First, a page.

When a good run defender plays alongside the league’s best at the point of attack, Damon Harrison, his contributions don’t seem as significant. But this duo, along with rookie B.J. Hill, will make running the ball extremely difficult for every opponent.
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The New York Jets must provide the right talent around quarterback Sam Darnold if the rookie is to have a chance to maximize his potential.
“Well, trust me, I don’t like to have the Jets in that light,” Anderson said, per Newsday‘s Colin Stephenson. “So I’m just going to let my actions speak [for themselves] and leave that behind me and focus on the future.”
On the field, Anderson led the Jets last season with 941 yards and seven touchdown receptions. The Jets should rely even more on the vertical threat over Quincy Enunwa, Jermaine Kearse and Terrelle Pryor.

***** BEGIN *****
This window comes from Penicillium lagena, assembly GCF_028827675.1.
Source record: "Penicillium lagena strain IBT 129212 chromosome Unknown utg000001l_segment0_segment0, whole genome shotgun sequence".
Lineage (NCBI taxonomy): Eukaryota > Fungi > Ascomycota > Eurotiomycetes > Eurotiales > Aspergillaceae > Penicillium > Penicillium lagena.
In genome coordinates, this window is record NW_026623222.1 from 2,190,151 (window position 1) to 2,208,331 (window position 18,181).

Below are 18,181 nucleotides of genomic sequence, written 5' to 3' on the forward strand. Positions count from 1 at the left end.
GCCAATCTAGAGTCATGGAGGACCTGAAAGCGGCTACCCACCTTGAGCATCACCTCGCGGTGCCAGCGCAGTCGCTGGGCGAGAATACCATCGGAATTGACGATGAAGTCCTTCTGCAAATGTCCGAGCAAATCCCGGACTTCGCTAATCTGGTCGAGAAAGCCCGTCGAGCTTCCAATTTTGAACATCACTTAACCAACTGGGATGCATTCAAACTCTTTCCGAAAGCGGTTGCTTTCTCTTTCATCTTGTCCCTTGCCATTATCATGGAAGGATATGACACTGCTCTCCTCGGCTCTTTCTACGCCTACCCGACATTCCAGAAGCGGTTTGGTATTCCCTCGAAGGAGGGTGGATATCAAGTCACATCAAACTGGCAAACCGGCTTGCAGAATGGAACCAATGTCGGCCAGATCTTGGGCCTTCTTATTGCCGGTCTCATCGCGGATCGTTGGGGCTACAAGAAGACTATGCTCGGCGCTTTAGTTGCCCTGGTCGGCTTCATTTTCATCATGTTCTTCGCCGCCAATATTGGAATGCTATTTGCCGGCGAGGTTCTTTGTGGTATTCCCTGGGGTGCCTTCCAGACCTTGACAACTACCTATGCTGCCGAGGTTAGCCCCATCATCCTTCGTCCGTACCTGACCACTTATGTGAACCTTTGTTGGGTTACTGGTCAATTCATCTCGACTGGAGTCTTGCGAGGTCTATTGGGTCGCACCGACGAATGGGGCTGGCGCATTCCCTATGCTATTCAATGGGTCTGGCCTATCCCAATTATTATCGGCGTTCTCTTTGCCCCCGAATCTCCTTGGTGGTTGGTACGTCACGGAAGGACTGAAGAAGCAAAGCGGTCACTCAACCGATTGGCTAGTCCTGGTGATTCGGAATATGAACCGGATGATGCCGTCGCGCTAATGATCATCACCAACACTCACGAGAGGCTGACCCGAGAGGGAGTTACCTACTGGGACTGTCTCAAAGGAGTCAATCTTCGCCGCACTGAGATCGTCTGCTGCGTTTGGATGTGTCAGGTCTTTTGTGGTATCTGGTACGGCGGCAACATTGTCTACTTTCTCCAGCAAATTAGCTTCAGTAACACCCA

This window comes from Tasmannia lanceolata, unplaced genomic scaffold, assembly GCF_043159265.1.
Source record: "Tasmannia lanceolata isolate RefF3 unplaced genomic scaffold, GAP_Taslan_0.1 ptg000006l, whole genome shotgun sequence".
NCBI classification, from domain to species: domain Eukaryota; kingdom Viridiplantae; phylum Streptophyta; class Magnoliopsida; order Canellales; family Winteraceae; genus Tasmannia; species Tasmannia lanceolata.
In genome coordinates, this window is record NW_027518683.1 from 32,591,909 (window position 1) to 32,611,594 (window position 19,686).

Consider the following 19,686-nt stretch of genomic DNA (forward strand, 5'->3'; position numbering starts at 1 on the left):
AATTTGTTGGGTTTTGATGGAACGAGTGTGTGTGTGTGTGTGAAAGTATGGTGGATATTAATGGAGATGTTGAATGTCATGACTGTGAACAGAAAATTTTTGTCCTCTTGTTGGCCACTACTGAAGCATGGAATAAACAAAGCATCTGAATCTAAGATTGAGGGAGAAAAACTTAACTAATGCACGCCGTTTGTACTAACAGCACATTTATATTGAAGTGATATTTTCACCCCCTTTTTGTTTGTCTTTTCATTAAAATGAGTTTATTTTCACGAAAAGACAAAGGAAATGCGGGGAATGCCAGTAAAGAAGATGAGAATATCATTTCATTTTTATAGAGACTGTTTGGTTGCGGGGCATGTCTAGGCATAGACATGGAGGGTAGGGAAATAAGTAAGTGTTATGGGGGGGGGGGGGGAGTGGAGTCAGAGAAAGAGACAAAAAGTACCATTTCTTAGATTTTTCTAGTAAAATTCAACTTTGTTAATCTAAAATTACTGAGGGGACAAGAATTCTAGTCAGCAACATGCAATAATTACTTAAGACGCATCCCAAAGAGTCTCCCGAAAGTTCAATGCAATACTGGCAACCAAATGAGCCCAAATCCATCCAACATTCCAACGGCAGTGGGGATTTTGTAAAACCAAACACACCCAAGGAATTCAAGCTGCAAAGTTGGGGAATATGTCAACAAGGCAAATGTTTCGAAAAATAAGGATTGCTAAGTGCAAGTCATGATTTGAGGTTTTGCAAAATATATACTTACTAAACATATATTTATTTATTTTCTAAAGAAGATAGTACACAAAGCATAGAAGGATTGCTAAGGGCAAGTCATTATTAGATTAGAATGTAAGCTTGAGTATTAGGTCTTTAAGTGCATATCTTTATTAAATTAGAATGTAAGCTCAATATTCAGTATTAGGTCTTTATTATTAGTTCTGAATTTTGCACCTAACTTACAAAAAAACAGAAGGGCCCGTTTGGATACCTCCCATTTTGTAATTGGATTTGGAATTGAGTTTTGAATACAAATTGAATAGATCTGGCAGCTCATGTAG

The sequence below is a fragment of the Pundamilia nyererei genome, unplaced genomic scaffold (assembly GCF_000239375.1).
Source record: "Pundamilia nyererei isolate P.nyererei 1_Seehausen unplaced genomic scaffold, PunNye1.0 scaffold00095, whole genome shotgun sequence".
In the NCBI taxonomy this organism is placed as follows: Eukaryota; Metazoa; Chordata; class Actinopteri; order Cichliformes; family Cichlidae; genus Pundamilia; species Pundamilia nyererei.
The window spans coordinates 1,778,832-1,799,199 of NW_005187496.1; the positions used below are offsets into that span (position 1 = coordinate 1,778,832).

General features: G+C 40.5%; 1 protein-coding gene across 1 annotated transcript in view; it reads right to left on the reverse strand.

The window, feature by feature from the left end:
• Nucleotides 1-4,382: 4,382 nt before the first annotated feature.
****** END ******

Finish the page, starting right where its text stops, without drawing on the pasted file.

“I think every year, as the years go by, I’m growing mentally,” Anderson said. “I think that’s the biggest thing, and especially like … towards the end [of last season], the game started to slow down a little bit more. I’m starting to read and understand things more.”
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Bruce Irvin has never been “the guy.” Someone else has always been the focal point of the defense during his time with the Seattle Seahawks and Oakland Raiders. Now, the onus falls on the 30-year-old pass-rusher as the leader of an evolving defense after Mack’s departure.
“At the end of the day, I’ve got a bunch of people counting on me; I’ve got a bunch of dudes looking up to me now so I just want to go out there and lead by example,” Irvin said, per ESPN.com’s Paul Gutierrez. “Lead by my play. Lead by how I work during the week.”